Blair Walsh faced the cameras and recorders at his locker, and handled, best he could, every question about the missed field goal. Twenty-seven measly yards, wide left, and the Vikings were done for the year. It seems almost unfairly cruel that a football game can come down to a single play, a single player performing a non-contact action so anathema to the rest of the sport. But that’s kicking. On just about any other play, it takes 11 men to make things go right. On a kick, it just takes two or three men to fail.
I’m not entirely sure why we so lionize players for facing the media after the worst moments of their career—and you saw it everywhere yesterday and today, broadcasters and writers crediting Walsh for answering questions when he could have understandably moped home without a word—but I suspect different people hope to gain different things. For the reporters, they want their quotes and their color. For viewers, we want to hear from Walsh’s mouth what went wrong on what should have been a simple play. For Vikings fans, they just want to know that players care as much about this stupid game as they do.
He sat in his locker, still wearing the long underwear and shirt that helped keep him warm on a frigid day at TCF Bank Stadium. This was no silent cry. His face was contorted in anguish. His shoulders shuddered. He gasped for air each time a player, coach or support staffer walked over to console him.
And then, when interview time was over:
After the camera lights flicked off, the microphones and reporters receded from his locker, the NFL’s most prolific kicker in 2015 turned away, buried his head in the crux of his right arm and broke down crying.
Is there catharsis in this? Will it salve Vikings fans to know that no matter how bad they feel about that vicious loss, Blair Walsh feels worse? Probably not. Because for all the questions Walsh faced, he didn’t have the one answer that probably doesn’t even exist. He couldn’t explain why the kick went left.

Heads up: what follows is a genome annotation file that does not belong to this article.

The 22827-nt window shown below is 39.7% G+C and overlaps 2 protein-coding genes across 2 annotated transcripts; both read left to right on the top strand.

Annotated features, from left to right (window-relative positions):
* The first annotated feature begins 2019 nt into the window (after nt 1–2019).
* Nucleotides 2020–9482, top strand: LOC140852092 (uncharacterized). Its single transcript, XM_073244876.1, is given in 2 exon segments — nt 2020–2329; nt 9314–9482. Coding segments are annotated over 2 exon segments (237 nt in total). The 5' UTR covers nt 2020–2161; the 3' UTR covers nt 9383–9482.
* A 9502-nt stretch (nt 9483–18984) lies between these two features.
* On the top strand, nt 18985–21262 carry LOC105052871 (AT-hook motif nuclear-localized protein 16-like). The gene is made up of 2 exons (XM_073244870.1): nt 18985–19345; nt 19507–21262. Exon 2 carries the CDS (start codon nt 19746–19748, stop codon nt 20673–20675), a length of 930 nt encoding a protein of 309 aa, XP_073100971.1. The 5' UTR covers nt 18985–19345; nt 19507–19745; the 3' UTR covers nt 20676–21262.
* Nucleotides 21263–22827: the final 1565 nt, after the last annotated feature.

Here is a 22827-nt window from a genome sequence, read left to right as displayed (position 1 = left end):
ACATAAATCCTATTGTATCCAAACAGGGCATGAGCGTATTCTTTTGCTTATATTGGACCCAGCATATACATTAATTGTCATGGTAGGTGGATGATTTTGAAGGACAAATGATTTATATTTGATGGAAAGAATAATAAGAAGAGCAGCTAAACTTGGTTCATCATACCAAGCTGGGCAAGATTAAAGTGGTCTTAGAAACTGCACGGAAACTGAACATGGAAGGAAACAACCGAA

Long snapper Kevin McDermott was there too, also crying, but the snap was fine. Holder Jeff Locke acknowledged what we all saw on TV: the ball’s laces were facing in, and Locke bemoaned his failure to spin it around, even as he noted the subzero cold makes that harder.
For what it’s worth, a parade of current and former kickers appeared on Twitter to note that the direction of the laces matters more to distance than direction, and that from 27 yards, it shouldn’t have mattered. Walsh concurred:
But I can tell you this: It’s my fault. I don’t care whether you give me a watermelon whole, I should be able to put that one through. Jeff did his job. Kevin did his job. I’m the only one who didn’t do his job. That’s on me.”
Walsh fumbled for partial explanations, all likely true yet incomplete. He said he pulled his leg before he made contact; he said he wasn’t “on top of” the ball; he said he didn’t follow through properly. “I just didn’t put a swing on it that would be acceptable by anybody’s standards,” he said.
Maybe the admiration for players who stick around for interviews comes from the knowledge that it’s as self-flagellating and futile an act as there is. There are a million questions and no real answers to be given. Walsh should have hit that kick; the Vikings should have advanced; he didn’t and they didn’t. There’s really not much else to say.